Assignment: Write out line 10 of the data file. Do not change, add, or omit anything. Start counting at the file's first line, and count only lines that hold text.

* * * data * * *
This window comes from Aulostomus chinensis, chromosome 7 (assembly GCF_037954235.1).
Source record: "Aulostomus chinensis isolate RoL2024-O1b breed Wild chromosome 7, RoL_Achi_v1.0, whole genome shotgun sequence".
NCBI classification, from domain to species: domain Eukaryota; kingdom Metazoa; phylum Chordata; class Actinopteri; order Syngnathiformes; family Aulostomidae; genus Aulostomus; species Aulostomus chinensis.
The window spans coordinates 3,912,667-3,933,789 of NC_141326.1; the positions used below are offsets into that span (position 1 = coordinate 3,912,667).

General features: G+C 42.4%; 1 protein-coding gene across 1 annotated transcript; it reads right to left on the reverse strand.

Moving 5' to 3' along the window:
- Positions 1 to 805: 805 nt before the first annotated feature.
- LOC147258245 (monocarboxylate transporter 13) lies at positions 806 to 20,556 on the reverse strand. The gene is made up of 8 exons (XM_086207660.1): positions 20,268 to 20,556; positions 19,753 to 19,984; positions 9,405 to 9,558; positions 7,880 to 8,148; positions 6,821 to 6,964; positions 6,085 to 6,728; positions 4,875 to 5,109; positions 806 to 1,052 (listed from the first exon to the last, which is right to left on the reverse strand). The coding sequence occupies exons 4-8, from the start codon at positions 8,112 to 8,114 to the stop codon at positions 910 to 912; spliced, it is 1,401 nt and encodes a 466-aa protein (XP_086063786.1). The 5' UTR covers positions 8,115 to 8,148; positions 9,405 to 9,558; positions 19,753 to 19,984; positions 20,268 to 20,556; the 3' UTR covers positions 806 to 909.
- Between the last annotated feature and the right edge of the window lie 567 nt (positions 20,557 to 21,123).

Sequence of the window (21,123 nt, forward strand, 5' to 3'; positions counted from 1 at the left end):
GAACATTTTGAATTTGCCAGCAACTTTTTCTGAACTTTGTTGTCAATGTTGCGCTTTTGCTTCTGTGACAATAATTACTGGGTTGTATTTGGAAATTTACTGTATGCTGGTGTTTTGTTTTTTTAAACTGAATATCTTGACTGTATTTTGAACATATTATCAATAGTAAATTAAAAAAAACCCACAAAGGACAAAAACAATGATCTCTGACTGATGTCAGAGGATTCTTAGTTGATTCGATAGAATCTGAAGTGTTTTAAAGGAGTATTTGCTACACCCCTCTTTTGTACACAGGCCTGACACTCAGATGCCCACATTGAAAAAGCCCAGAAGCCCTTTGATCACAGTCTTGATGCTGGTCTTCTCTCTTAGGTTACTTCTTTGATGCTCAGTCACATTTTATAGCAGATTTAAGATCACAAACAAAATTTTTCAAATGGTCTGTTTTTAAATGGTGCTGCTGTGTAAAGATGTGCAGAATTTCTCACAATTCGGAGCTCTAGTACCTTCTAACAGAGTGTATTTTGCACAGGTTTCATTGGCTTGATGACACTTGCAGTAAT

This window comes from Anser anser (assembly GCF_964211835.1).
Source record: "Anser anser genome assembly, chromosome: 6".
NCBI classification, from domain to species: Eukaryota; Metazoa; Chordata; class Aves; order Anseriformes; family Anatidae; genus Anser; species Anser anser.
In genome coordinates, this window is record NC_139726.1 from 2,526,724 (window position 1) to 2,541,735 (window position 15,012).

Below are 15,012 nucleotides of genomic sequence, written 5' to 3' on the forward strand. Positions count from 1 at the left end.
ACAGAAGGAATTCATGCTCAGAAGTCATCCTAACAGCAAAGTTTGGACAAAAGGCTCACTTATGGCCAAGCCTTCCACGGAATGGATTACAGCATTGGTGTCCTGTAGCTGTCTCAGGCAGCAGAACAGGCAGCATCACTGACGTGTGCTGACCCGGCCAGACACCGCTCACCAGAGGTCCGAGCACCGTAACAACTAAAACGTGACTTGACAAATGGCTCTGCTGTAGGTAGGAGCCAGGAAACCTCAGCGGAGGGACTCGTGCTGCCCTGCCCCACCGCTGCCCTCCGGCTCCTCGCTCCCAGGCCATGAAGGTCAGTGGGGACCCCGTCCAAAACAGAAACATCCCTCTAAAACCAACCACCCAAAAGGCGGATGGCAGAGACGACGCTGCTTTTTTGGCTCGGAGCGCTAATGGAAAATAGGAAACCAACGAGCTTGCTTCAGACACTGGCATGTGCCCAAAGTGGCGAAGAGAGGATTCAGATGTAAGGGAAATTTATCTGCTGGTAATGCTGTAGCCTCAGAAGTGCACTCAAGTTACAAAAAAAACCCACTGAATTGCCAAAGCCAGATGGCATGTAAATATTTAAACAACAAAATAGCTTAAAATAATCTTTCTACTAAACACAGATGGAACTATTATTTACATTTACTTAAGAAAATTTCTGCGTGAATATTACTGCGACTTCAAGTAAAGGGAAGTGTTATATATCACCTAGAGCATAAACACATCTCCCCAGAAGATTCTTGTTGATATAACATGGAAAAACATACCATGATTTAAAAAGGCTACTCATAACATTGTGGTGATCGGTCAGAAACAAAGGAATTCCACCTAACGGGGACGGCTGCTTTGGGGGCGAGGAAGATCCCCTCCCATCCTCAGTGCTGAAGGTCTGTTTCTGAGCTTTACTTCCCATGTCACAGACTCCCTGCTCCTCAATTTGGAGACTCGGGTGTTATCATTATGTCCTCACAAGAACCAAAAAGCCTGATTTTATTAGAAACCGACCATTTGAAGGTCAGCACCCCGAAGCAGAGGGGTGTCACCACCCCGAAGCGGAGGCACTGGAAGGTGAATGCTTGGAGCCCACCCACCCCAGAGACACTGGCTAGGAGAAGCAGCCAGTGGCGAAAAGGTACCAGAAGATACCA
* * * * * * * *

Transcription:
Sequence of the window (21,123 nt, forward strand, 5' to 3'; positions counted from 1 at the left end):